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Denver Recycles proudly provides more than 90,000 students in 170 Denver Public Schools with recycling service. More than 40 of these schools receive compost collection as well. Denver Recycles works extensively with DPS to educate students, staff and parents about the importance of waste reduction, reuse, recycling and composting. 

If you represent a DPS school and have questions about recycling, please email


More Information and Resources

Teacher Resources

Here are some ways you can lessen your impact on the environment and still have a fantastic school year:

  • Encourage families to buy items on your school supply list that are made from recycled content, such as notebooks, folders and writing paper. When shopping look for products made from with the highest percentage of recycled content as possible. By selecting products made of recycled content material you will help close the recycling loop and support residential recycling programs and their associated markets.
  • Reuse empty plastic tubs for storing pencils, paper clips or other small items needed on hand for school.
  • Recycle school papers such as old homework and tests in your Denver Recycles purple cart. Each ton of recycled paper can save 17 trees.
  • Pack lunches in reusable containers instead of disposable plastic bags or plastic wrap. If reusable containers are not an option, try wrapping sandwiches in aluminum foil, which you can recycle in your Denver Recycles purple cart.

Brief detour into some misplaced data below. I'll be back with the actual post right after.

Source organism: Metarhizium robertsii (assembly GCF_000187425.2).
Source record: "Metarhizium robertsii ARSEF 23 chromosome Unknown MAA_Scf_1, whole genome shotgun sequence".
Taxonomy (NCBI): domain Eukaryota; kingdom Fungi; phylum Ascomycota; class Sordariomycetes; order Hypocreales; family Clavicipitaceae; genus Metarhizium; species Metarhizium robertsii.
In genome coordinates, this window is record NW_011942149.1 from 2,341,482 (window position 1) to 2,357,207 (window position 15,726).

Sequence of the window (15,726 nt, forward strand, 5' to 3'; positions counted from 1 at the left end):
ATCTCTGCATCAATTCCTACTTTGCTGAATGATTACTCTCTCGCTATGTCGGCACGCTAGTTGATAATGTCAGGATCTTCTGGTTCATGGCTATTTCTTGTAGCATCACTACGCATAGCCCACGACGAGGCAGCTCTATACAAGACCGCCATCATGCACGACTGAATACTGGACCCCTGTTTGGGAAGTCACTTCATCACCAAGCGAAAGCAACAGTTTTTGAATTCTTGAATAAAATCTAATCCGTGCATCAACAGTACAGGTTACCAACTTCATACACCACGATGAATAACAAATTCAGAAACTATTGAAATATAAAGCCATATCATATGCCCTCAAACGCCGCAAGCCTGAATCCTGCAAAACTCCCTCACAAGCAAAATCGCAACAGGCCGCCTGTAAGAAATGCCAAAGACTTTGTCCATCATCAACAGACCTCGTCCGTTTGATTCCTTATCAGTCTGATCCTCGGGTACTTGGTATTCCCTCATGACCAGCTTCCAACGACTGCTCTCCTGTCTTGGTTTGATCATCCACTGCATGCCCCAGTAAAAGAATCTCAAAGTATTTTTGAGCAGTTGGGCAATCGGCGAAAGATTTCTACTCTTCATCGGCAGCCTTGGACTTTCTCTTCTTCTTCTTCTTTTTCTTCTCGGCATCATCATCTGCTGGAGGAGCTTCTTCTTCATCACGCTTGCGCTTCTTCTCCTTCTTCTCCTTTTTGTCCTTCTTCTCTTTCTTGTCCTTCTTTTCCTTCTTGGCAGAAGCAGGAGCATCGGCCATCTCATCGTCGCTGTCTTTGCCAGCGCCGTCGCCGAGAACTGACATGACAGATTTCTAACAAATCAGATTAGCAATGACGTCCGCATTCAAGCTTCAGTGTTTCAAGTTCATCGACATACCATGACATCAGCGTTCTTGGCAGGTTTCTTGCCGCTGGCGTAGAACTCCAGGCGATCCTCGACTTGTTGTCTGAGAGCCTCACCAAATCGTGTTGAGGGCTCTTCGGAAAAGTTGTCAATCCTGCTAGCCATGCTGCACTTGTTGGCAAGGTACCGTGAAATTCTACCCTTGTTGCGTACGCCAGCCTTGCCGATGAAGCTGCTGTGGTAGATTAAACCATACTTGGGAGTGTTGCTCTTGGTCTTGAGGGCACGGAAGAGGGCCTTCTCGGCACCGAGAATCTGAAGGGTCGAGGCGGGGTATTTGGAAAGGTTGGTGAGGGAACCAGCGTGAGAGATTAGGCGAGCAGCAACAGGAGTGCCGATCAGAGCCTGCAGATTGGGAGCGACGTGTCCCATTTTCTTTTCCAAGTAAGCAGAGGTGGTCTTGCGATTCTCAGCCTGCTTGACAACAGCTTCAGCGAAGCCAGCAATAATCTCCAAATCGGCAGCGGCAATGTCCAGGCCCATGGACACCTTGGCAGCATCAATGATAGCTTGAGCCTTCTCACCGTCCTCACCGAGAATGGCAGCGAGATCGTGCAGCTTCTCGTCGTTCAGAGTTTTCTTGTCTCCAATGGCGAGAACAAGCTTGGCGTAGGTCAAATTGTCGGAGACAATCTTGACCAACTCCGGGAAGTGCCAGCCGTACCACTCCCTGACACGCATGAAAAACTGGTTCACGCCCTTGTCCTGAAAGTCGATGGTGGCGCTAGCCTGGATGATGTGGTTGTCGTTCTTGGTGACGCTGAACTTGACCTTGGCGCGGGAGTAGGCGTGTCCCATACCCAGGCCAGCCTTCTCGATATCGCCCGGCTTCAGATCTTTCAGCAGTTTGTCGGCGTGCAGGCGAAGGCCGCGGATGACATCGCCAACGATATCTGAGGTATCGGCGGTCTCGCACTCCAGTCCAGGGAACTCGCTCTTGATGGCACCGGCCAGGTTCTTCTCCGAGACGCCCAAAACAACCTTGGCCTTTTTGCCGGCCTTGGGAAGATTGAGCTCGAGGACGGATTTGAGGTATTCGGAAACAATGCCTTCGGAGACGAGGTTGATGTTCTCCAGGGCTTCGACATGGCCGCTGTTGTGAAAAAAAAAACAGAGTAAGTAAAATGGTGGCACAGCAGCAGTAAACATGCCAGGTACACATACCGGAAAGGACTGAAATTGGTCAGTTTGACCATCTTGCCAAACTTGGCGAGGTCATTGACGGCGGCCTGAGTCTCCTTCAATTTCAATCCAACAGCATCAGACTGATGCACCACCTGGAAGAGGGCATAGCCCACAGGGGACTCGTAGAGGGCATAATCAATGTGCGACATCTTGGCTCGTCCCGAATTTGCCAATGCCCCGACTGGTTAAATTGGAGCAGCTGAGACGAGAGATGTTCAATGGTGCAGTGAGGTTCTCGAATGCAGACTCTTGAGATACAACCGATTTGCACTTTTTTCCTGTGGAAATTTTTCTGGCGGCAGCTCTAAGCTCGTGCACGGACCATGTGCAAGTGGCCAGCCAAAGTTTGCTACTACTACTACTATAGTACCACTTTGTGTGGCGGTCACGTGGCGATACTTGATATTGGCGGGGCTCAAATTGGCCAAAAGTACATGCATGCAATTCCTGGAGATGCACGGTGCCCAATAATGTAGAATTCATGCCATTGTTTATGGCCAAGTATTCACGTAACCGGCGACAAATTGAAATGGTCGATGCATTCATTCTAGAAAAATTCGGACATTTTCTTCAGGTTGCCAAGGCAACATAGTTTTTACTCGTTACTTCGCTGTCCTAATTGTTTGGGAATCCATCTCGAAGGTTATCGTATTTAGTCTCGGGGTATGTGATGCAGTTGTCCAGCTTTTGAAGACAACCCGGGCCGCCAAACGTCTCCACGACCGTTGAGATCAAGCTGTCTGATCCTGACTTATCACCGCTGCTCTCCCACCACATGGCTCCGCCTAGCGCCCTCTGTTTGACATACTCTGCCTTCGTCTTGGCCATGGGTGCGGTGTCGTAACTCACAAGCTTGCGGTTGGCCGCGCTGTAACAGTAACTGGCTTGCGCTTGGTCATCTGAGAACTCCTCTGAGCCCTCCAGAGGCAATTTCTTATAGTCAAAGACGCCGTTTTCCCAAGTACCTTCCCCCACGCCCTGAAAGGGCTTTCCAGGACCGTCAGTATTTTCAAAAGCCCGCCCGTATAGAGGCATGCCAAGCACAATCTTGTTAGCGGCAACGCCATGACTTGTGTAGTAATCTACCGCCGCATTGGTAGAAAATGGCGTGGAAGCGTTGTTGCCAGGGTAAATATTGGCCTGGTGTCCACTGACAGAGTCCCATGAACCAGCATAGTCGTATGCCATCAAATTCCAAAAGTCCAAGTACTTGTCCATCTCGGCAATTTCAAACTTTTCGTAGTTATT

• Avoid buying single-serving, non-recyclable food items such as juice boxes, individual chip bags and cereal variety packs. You can also cut down on wasteful packaging and buying items in bulk.
  • Don’t waste paper! Write and print on both sides. Set your computer and printer to “double-sided” as the default option so documents automatically print double-sided. Printing double-sided handouts, reports and tests can dramatically reduce paper use, which saves nature AND saves money. Did you know that the average American uses 650 pounds of paper per year?
  • Collect scratch paper for reuse. Start saving one-sided print jobs and use these papers for scratch paper when doing math problems, taking notes or completing art projects.
  • Instead of buying bottled water for lunches and field trips, pour drinks in reusable, durable water bottles or thermoses.

An estimated 40% of food in the United States goes to waste, and you can see this play out daily in DPS lunchrooms. All too often sandwiches sent from home go untouched, salad bar choices barely get noticed, and prepackaged snacks are never even opened.  Instead, students simply toss these perfectly edible items in the trash (or compost) and head outside to recess. Students and their families can learn how and commit to reducing their food waste with the My Save the Food Pledge.

Each year when students clean out their lockers or desks, paper and other materials that could have been recycled or reused are needlessly thrown away. Think of all the work your school has put into waste reduction and recycling this year! Why stop now. Instead, follow this simple step-by-step plan for organizing an end of year clean-out and see how much your school can reuse, recycle and donate. 

Advance Planning:

1. Identify a staff member, club or group of students to take the lead in preparing for, promoting and monitoring the cleanout. This could be an environmental club or Green Team, student council, or class that is particularly interested in being involved.

2. Discuss the collection process/details with administration and facilities manager. You should determine: